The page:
I also wouldn't get involved with a man with kids who didn't want/couldn't have any more, unless I was past childbearing age. Been there, done that, too emotionally difficult. I wanted kids so badly with my ex. I felt less valued because I didn't have his child, I wanted to share the parenting experience with him because being a Dad was so important to him. I also felt excluded, and thought that if we had kids together, somehow I'd be on an equal footing with his first family. But if we had a baby, the guilt could have got worse, not better, and I might have found myself coping more or less alone with a child and financing a child alone because all my ex's resources were directed towards SD. Unless he dealt with his guilt, that had resulted in the overindulgence and permissive parenting, that situation was not going to change. I don't think that my ex did value me less because I wasn't a mum, or because we didn't have children and he did with his ex, but that was my perception, seeing as to him, being a Dad was the be all and end all. He also criticized my childless twenty-something friends who liked to go out and party, saying they were selfish and immature, and he didn't have anything in common with them, so I guess I assumed he thought that about me too to some degree, and that he'd love me more and treat me with more importance if I had the maturity conveyed by parenthood. But maturity isn't something that is magically achieved when you become a parent, since I've met a lot of parents who are less mature than a lot of my so-called selfish, immature friends, who might not have kids, but they're smart, have good jobs, good relationships, degrees, salaries, cars, some own houses and pets, and some do voluntary and charity work - I have one friend who is a volunteer sports coach and another who is a Samaritan. I firmly believe that one should do one's maturing and growing up before inflicting oneself on a child that didn't ask to be born in the first place, but hey, that's just me and my crazy ideas huh.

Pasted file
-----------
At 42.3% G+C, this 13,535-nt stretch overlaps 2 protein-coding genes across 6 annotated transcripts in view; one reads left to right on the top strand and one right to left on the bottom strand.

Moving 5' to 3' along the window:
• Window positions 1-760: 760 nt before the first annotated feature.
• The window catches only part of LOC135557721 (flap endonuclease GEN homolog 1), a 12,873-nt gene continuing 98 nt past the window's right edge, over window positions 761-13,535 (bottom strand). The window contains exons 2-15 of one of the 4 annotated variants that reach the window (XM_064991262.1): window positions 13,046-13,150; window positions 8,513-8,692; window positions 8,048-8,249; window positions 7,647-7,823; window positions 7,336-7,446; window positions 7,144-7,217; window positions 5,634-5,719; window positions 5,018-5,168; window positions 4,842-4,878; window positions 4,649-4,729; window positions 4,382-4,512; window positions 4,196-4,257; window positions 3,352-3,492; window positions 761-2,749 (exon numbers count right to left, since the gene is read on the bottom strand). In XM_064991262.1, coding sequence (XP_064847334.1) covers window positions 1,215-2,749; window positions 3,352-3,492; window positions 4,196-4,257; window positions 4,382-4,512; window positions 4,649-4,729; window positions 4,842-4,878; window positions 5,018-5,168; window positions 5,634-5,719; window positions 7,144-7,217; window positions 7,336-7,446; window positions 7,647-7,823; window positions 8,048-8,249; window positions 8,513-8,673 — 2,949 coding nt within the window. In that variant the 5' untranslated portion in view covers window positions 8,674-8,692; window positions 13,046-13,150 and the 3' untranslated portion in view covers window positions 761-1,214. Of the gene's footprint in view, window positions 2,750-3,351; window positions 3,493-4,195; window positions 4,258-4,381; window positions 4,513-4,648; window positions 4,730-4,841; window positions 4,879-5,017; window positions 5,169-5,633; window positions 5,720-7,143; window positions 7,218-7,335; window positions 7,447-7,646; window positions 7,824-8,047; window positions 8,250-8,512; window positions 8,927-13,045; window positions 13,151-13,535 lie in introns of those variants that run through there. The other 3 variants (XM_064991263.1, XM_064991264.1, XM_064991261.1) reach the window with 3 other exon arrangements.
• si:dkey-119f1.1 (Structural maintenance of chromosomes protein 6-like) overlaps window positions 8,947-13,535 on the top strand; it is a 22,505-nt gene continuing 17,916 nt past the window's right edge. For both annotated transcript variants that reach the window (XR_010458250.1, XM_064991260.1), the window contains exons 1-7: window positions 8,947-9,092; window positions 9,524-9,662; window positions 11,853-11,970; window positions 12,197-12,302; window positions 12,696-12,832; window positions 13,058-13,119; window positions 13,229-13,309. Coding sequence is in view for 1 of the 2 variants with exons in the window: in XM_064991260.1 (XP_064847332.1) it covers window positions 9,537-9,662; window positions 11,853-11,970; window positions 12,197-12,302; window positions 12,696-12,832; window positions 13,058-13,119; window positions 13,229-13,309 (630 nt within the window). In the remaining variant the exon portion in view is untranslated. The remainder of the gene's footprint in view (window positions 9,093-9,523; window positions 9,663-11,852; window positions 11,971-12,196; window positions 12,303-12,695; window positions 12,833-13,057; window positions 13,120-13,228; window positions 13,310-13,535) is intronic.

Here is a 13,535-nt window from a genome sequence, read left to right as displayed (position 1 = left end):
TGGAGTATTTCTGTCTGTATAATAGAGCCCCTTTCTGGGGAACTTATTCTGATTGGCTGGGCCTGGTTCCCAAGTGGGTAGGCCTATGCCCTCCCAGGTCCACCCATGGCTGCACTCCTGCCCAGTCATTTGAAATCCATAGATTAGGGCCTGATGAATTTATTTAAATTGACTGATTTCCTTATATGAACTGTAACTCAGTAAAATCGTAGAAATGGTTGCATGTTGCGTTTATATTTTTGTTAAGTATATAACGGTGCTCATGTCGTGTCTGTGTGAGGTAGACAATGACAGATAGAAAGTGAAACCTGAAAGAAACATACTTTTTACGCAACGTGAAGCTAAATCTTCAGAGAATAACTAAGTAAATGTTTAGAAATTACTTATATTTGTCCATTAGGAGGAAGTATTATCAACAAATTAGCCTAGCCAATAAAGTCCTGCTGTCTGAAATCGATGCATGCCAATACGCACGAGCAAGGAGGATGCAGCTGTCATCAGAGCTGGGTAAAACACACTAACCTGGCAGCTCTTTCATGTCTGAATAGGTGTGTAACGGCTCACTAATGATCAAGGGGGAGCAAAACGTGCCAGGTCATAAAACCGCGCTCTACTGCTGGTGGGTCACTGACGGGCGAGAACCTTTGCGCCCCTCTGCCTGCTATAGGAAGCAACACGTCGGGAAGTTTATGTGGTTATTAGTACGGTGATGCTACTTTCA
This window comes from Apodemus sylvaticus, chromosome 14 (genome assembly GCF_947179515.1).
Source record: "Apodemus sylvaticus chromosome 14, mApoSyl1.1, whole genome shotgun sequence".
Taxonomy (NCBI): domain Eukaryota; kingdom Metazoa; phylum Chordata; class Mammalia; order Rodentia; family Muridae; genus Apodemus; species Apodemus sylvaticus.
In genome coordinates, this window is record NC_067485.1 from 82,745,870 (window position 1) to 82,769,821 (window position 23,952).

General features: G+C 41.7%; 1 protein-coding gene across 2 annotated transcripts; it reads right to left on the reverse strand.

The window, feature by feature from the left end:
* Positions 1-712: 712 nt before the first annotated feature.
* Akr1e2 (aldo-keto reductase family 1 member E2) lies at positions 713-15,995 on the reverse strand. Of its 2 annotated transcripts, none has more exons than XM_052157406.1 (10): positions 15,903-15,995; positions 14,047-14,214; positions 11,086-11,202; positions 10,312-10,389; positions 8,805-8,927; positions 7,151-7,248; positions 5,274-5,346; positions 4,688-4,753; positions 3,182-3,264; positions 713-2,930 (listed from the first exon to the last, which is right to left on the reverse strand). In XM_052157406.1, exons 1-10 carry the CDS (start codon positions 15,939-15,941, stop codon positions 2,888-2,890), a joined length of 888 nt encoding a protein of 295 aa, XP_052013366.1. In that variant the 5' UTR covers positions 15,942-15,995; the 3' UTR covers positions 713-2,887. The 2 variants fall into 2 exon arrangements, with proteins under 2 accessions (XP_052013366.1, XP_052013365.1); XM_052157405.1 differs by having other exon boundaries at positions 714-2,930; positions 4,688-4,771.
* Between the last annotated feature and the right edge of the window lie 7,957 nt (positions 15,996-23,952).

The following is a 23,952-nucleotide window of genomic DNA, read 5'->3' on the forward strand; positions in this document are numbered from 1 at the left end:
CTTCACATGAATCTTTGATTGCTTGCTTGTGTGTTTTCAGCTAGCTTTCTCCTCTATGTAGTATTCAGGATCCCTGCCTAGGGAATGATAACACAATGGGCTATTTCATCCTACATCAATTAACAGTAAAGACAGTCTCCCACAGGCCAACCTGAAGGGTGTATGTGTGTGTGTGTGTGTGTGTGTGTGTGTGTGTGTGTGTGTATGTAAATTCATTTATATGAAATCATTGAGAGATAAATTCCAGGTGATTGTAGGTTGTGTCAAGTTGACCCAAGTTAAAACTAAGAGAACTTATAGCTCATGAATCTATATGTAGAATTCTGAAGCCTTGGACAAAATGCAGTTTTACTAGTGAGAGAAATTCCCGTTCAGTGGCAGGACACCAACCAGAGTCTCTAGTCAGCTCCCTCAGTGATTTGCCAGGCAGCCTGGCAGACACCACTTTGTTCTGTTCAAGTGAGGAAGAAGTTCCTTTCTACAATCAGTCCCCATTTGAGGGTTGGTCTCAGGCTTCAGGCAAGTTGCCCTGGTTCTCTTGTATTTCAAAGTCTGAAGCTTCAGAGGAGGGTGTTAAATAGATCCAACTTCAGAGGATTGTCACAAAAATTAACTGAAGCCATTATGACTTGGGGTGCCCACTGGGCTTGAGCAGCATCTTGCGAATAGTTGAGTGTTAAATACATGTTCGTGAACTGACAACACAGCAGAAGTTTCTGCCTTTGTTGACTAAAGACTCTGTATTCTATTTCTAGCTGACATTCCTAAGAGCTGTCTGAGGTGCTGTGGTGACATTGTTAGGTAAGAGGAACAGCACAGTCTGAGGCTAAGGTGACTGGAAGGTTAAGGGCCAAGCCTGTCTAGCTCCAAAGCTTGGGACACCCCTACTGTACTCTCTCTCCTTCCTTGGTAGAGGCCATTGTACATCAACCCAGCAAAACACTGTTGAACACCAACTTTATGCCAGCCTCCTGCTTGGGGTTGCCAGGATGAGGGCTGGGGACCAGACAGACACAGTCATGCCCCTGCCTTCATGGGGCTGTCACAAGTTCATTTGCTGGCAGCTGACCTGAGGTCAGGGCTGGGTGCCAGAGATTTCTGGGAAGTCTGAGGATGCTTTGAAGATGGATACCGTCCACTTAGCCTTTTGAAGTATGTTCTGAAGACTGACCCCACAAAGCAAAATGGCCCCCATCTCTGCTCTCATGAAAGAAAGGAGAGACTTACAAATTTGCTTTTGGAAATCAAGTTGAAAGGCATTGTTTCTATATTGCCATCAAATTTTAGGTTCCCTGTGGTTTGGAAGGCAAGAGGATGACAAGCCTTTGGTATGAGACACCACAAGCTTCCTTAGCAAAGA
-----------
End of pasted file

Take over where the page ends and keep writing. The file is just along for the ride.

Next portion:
I know that in some respects I didn't do so great at the step-parenting thing either. I fell into the trap of competing with the BM, and like Peggy Nolan said of her early step-parenting days, she "needed to be a better stepmom than she was a mom". I definitely felt like that. I also felt that my step-parenting "performance" if you like, was the key to my ex's love and respect, because he seemed to have so much more respect for parents than people without kids, so I felt I had something to prove, and that I wasn't good enough as I was. I could have done less. I could have shut out the drama and drawn my boundaries, and focused more on the relationship I was in. Put simply, I didn't need to do so much.

5 comments:

  1. Delighted to see this update. Really glad to hear how your life has moved on for the better. You sound happy, content, lighter than before. Good for you. I trust the new job and boyfriend continue to bring you happiness. xx

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  2. Hi,
    I just found your site, after another low-level argument with my husband about my step sons (20 and 22, both live with us). Thank you for leaving this up- too many sites are a place for only bashing and do not include the constructive insights us new "Wickeds" need.
    I've been married 4 weeks and already feel like I am losing myself to the battle with the BM an losing myself to the identity of StepMom, trying to be "the best". This blog post and the previous one contain such wisdom. Thank you.
    -Annie

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    1. I found your blog and others are having some real bad moments with my partner's kids. I haven't read all your posts but I'm so glad to see that I'm not the only person who feels the way I do. Also, you've inspired me to start blogging myself as a means of coping. Looking forward to reading more about your journey.